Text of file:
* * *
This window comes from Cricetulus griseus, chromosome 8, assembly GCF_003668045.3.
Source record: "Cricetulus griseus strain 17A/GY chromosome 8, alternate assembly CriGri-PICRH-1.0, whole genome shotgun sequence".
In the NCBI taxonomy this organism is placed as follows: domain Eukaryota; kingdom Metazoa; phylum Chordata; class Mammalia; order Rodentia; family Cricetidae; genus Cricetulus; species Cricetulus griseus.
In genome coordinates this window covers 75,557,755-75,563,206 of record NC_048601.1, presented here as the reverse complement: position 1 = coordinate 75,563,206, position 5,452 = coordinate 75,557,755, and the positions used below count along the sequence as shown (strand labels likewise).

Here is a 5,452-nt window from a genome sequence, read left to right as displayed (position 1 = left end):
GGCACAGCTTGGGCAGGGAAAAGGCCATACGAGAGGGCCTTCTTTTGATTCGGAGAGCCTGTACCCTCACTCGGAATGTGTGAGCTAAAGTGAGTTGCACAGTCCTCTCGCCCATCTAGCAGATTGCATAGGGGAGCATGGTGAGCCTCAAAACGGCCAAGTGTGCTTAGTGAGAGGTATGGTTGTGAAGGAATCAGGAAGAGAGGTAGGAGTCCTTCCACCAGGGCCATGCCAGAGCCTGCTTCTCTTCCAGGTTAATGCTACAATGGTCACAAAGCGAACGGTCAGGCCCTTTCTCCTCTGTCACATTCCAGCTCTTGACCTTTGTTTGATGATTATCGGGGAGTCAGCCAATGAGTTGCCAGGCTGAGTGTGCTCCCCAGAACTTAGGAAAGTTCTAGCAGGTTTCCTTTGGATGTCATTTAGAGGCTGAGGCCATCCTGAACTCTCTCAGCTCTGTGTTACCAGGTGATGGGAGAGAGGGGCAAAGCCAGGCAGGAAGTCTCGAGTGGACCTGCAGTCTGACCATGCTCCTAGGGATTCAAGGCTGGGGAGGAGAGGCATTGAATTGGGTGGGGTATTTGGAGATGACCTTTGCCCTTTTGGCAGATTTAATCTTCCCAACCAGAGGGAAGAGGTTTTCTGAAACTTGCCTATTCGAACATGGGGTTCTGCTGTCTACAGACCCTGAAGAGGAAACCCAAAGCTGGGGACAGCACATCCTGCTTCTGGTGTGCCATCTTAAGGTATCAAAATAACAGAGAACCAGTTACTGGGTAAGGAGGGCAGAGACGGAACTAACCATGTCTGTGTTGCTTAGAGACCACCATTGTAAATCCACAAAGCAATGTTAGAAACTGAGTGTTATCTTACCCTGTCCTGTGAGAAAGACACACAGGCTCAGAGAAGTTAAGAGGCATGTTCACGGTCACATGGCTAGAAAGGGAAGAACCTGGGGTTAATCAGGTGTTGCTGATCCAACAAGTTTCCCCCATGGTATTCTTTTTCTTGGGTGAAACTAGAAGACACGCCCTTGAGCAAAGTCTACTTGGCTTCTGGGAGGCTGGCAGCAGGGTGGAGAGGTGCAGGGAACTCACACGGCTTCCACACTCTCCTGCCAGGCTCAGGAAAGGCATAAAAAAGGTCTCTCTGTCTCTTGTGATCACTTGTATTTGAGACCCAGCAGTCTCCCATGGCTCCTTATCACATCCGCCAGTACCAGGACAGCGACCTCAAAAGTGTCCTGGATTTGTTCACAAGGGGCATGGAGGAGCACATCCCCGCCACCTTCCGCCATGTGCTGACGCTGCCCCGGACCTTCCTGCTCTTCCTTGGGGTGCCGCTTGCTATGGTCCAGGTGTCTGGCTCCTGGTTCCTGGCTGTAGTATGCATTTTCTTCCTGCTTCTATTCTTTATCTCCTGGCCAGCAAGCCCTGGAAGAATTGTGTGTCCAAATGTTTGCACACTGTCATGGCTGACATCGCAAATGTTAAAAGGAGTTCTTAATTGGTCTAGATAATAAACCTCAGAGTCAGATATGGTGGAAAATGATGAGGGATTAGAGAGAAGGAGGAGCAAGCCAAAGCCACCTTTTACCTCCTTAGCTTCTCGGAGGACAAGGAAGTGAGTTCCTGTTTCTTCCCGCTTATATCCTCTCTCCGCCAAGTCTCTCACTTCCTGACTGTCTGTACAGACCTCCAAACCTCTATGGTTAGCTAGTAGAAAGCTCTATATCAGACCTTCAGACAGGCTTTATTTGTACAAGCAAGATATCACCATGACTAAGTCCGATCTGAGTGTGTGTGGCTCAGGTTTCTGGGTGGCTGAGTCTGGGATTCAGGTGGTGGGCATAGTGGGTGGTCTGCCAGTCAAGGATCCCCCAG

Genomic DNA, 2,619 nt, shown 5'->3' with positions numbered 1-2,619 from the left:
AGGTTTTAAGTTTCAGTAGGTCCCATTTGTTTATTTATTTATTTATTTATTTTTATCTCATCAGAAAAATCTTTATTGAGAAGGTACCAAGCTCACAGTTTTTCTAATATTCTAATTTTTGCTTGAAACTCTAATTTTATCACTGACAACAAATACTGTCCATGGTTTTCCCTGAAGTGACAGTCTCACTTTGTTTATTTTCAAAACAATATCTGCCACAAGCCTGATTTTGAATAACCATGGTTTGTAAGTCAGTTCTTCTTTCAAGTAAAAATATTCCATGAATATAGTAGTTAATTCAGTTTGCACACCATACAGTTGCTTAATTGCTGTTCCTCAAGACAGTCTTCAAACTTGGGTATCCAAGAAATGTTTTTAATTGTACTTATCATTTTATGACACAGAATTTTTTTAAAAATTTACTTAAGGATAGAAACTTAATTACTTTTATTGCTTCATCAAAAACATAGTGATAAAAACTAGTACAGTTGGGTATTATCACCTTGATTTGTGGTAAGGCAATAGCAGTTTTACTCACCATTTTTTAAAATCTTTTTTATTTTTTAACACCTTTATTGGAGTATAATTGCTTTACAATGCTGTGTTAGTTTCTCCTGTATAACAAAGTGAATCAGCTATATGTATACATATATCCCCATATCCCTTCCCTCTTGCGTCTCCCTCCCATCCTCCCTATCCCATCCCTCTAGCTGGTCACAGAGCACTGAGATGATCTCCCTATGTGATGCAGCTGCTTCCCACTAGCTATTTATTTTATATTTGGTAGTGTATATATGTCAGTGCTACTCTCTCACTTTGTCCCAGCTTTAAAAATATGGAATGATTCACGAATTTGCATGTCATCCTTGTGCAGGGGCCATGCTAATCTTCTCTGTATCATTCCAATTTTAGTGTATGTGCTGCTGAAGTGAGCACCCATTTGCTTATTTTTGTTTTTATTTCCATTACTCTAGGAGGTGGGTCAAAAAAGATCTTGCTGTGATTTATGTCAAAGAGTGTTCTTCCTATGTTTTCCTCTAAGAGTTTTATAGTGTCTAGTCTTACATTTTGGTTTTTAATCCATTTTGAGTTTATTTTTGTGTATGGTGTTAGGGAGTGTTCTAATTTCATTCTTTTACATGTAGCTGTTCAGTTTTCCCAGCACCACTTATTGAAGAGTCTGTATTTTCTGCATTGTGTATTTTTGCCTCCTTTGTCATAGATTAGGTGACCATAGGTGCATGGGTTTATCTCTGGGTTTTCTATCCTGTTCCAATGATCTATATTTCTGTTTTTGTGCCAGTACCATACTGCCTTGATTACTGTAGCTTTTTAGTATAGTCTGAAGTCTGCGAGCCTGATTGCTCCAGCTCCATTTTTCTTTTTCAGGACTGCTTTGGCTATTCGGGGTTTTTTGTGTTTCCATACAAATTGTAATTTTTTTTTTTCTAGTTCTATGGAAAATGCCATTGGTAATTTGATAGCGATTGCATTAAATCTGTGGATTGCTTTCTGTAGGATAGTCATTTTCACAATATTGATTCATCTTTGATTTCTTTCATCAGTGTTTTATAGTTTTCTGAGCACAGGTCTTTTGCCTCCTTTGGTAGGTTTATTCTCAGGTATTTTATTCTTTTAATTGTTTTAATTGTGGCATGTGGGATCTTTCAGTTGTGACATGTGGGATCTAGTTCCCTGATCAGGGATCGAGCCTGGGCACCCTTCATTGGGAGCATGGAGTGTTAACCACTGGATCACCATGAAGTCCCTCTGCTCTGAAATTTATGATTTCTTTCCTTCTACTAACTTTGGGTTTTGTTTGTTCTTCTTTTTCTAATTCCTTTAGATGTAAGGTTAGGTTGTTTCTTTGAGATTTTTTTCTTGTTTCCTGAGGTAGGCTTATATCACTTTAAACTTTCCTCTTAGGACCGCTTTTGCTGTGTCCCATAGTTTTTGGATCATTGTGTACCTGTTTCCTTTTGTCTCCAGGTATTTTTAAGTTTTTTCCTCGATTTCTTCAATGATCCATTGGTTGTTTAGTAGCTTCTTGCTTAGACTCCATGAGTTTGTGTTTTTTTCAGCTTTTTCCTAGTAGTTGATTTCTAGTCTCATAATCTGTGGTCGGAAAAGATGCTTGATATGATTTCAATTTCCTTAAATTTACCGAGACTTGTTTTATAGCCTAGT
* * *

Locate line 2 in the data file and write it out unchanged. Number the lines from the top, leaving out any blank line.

Source record: "Cricetulus griseus strain 17A/GY chromosome 8, alternate assembly CriGri-PICRH-1.0, whole genome shotgun sequence".